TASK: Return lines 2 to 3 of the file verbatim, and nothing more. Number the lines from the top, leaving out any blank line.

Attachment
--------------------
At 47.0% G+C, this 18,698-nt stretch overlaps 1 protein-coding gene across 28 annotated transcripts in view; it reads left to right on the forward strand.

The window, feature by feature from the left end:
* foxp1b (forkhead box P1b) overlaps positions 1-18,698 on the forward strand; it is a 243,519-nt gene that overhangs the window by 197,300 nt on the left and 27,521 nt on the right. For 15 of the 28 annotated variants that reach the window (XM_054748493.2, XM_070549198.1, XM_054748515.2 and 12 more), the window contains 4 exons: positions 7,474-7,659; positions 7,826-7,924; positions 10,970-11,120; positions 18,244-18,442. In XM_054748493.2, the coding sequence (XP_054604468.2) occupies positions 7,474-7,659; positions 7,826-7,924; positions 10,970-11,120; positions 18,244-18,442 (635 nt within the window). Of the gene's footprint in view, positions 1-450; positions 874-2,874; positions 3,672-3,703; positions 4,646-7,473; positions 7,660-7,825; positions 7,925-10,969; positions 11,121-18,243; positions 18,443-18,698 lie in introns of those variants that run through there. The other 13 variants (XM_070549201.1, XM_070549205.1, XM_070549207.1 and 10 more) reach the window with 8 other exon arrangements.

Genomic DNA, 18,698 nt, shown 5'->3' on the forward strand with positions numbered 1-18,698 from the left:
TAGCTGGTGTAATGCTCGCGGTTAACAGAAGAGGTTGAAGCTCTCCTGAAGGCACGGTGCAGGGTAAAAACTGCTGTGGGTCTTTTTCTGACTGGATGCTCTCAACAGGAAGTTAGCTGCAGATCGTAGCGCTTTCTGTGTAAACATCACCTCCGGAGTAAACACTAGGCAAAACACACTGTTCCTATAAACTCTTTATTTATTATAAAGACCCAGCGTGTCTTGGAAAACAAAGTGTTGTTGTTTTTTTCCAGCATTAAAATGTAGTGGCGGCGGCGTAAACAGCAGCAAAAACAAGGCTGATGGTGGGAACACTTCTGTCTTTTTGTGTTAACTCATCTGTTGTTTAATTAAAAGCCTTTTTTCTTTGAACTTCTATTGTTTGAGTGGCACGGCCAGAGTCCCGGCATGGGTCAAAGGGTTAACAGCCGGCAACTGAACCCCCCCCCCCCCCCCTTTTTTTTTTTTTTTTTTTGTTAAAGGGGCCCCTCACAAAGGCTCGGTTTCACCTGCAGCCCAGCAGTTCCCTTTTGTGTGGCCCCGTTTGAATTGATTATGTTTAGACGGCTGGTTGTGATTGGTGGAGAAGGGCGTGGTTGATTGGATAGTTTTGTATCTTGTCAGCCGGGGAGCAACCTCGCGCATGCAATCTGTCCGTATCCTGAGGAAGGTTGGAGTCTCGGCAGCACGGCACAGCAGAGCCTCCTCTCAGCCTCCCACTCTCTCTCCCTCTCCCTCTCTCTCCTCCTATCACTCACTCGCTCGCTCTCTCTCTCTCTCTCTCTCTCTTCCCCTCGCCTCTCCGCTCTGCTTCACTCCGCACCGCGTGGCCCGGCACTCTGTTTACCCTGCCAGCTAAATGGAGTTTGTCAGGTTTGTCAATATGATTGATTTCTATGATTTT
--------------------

The window, feature by feature from the left end:
* foxp1b (forkhead box P1b) overlaps positions 1-18,698 on the forward strand; it is a 243,519-nt gene that overhangs the window by 197,300 nt on the left and 27,521 nt on the right. For 15 of the 28 annotated variants that reach the window (XM_054748493.2, XM_070549198.1, XM_054748515.2 and 12 more), the window contains 4 exons: positions 7,474-7,659; positions 7,826-7,924; positions 10,970-11,120; positions 18,244-18,442. In XM_054748493.2, the coding sequence (XP_054604468.2) occupies positions 7,474-7,659; positions 7,826-7,924; positions 10,970-11,120; positions 18,244-18,442 (635 nt within the window). Of the gene's footprint in view, positions 1-450; positions 874-2,874; positions 3,672-3,703; positions 4,646-7,473; positions 7,660-7,825; positions 7,925-10,969; positions 11,121-18,243; positions 18,443-18,698 lie in introns of those variants that run through there. The other 13 variants (XM_070549201.1, XM_070549205.1, XM_070549207.1 and 10 more) reach the window with 8 other exon arrangements.